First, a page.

Electronic newsletter targets older Americans

The Social Security Administration is trying to put older Americans online with a new electronic newsletter that will be sent to them free of charge.

On March 1, SSA will launch a monthly newsletter that may reach as many as 9 million Americans over age 65 who have computers in their homes or access to the Internet through local community centers.

William Halter, SSA's chief operating official, said in a telephone interview on Wednesday that the idea was born out of the growing use of the Internet among all age groups in America, especially older Americans who may want information about their pensions or other benefits.

Subscribers will be able to custom-tailor the newsletter to receive information about specific by registering at SSA's World Wide Web site (www.ssa.gov).

Although the idea is not new, SSA is one of the few government agencies that is providing an electronic newsletter to subscribers as part of the push to move government into the Electronic Age in how it operates and communicates with the public. Unlike accessing a government Web site, the newsletter is specifically tailored to what a reader wants, Halter said.

In addition to the monthly newsletter, subscribers will be able to receive news as soon as it is available about specific topics they select.

Although the newsletter does not officially get off the ground until March 1, SSA already has received more than 3,000 requests since it announced the program on Tuesday. The program is not expected to cost the government much. SSA will spend $12,500 for the General Services Administration to e-mail an unlimited number of newsletters, and the agency is expected to employ fewer than 10 workers to produce the newsletter, Halter said.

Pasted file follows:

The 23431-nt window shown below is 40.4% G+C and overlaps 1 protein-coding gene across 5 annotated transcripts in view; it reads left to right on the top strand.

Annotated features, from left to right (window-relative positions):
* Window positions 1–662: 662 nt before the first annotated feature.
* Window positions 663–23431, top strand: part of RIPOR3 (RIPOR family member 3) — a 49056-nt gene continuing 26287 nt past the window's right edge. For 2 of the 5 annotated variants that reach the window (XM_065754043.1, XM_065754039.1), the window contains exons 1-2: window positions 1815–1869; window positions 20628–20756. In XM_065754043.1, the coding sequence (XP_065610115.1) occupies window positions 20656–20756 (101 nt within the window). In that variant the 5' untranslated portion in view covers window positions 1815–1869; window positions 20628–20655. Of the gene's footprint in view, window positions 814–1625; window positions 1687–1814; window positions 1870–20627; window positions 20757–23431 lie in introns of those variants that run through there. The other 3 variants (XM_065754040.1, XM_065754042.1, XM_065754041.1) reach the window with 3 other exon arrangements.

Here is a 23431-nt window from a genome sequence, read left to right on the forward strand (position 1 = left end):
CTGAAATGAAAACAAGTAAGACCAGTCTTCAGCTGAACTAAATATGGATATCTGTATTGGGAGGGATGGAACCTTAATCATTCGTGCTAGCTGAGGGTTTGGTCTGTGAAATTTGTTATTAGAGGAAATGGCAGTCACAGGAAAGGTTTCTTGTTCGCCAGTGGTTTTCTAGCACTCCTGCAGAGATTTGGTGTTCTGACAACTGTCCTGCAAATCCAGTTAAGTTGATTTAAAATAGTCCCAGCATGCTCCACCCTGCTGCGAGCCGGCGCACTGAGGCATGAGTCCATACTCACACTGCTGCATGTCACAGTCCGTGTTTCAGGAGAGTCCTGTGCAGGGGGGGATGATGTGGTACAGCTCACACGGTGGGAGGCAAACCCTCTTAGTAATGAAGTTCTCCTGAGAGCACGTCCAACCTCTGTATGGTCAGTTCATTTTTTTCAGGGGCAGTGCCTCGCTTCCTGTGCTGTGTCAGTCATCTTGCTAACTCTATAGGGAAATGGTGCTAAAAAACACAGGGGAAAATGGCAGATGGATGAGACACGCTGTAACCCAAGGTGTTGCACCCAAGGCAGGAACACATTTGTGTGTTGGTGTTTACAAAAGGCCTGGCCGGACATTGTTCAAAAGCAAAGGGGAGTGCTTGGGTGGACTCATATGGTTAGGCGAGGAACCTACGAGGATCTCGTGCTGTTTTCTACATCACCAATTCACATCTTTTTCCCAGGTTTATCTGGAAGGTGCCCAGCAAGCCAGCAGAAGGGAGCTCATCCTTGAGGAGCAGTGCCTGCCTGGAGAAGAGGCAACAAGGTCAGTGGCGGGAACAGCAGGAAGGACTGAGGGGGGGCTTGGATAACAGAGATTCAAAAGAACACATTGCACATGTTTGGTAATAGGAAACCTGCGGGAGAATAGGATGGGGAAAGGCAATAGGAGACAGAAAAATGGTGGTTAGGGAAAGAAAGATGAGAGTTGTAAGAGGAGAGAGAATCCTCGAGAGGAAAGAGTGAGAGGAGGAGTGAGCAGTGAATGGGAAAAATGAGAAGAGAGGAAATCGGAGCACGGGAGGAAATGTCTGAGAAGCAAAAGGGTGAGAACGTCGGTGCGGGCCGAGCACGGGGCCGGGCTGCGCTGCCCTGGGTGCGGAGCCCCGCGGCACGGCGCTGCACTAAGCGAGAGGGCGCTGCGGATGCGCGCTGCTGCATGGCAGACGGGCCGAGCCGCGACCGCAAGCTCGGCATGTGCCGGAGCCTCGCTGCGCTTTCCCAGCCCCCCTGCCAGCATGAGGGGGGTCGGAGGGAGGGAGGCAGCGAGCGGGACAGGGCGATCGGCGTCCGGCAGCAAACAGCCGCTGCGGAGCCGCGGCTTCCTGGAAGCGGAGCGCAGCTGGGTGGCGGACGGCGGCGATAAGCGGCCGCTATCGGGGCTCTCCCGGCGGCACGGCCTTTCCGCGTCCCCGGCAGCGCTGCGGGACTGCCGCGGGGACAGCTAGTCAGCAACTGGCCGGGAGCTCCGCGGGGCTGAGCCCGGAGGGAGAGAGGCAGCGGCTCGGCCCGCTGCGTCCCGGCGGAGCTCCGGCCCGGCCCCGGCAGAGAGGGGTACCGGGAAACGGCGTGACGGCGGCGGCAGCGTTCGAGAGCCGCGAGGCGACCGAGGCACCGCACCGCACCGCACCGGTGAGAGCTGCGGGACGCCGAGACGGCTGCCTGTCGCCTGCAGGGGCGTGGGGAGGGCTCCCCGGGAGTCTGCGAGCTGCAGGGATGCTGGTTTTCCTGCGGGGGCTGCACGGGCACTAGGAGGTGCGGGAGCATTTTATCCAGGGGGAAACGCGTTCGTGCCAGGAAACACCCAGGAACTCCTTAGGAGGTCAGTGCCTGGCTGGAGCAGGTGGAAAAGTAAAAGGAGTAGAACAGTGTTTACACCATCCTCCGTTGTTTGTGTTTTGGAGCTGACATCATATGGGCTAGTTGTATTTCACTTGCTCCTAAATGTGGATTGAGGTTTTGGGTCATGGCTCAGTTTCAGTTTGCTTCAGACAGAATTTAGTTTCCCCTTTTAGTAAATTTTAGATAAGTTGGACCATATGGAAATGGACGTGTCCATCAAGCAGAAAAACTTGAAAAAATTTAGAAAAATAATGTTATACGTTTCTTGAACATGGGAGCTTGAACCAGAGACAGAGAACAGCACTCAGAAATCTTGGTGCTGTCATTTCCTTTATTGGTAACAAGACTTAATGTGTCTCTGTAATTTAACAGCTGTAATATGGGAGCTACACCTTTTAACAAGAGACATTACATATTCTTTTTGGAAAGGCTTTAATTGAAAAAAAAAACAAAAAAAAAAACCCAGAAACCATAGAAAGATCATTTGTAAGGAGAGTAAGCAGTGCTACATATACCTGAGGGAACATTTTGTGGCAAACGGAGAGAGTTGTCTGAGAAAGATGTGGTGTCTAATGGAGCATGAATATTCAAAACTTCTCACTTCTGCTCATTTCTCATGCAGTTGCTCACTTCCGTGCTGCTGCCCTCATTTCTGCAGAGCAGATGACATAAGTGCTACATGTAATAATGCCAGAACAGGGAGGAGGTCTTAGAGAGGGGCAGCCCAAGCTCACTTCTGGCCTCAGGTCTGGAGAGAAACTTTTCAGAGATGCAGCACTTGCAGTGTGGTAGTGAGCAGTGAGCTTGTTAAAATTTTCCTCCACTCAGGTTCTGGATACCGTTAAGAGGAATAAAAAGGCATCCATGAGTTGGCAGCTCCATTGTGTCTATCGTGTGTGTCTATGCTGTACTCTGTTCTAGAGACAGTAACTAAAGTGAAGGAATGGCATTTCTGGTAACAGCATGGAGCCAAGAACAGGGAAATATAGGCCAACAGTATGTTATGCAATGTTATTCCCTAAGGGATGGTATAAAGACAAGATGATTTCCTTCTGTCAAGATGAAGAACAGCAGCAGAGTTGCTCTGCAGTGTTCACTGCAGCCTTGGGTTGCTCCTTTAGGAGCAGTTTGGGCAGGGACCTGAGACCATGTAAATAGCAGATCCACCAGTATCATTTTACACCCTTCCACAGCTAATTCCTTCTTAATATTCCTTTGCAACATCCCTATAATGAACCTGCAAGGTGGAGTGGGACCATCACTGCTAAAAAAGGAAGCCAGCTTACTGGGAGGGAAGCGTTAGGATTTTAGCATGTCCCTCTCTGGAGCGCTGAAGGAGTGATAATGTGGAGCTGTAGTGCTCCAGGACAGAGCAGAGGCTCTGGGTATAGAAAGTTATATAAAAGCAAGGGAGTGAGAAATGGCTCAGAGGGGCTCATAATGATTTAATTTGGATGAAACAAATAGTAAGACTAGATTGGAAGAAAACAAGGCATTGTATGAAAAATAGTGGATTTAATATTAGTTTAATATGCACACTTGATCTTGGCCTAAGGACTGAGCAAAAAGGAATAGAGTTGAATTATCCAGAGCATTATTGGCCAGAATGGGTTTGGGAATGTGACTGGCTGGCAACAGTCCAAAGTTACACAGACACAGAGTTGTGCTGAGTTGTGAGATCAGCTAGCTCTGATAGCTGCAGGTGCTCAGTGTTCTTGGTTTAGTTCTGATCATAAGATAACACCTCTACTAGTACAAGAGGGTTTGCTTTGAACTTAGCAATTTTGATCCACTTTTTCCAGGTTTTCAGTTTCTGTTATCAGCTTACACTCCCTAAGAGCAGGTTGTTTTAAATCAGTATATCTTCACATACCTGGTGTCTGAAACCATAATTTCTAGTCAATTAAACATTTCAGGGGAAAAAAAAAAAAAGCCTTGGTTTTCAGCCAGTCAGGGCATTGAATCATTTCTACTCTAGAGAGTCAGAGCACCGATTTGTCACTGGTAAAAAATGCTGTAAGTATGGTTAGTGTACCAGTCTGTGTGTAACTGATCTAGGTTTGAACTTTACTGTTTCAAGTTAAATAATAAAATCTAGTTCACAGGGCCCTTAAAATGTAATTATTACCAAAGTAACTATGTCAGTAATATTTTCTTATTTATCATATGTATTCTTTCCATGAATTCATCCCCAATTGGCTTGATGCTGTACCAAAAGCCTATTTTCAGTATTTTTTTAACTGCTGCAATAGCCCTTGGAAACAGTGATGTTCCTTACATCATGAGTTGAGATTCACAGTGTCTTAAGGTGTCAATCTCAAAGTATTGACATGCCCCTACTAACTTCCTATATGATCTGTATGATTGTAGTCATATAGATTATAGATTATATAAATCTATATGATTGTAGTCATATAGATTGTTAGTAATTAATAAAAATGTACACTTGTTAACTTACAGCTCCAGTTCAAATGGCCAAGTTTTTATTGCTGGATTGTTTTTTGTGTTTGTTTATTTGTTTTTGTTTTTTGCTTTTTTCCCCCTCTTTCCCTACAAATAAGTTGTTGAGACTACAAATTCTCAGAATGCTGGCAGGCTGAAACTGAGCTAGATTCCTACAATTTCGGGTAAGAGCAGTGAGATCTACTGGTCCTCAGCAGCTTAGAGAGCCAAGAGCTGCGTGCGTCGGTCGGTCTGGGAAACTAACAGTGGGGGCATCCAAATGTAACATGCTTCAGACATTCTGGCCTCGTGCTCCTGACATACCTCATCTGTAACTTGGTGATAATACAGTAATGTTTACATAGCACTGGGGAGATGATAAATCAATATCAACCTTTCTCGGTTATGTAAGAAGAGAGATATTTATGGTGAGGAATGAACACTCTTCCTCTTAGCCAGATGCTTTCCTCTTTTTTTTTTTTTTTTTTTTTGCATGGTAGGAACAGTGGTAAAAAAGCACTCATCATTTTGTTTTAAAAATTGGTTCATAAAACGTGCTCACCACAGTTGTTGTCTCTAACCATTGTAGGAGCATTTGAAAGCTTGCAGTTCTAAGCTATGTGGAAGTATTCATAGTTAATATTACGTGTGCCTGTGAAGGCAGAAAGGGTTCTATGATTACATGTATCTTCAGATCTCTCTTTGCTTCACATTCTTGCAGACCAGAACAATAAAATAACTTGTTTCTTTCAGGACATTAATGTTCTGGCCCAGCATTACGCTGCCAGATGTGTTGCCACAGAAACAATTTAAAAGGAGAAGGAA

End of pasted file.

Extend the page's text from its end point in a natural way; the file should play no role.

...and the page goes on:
Featured

  • Workforce
    White House rainbow light shutterstock ID : 1130423963 By zhephotography

    White House rolls out DEIA strategy

    On Tuesday, the Biden administration issued agencies a roadmap to guide their efforts to develop strategic plans for diversity, equity, inclusion and accessibility (DEIA), as required under a as required under a June executive order.

  • Defense
    software (whiteMocca/Shutterstock.com)

    Why DOD is so bad at buying software

    The Defense Department wants to acquire emerging technology faster and more efficiently. But will its latest attempts to streamline its processes be enough?

Stay Connected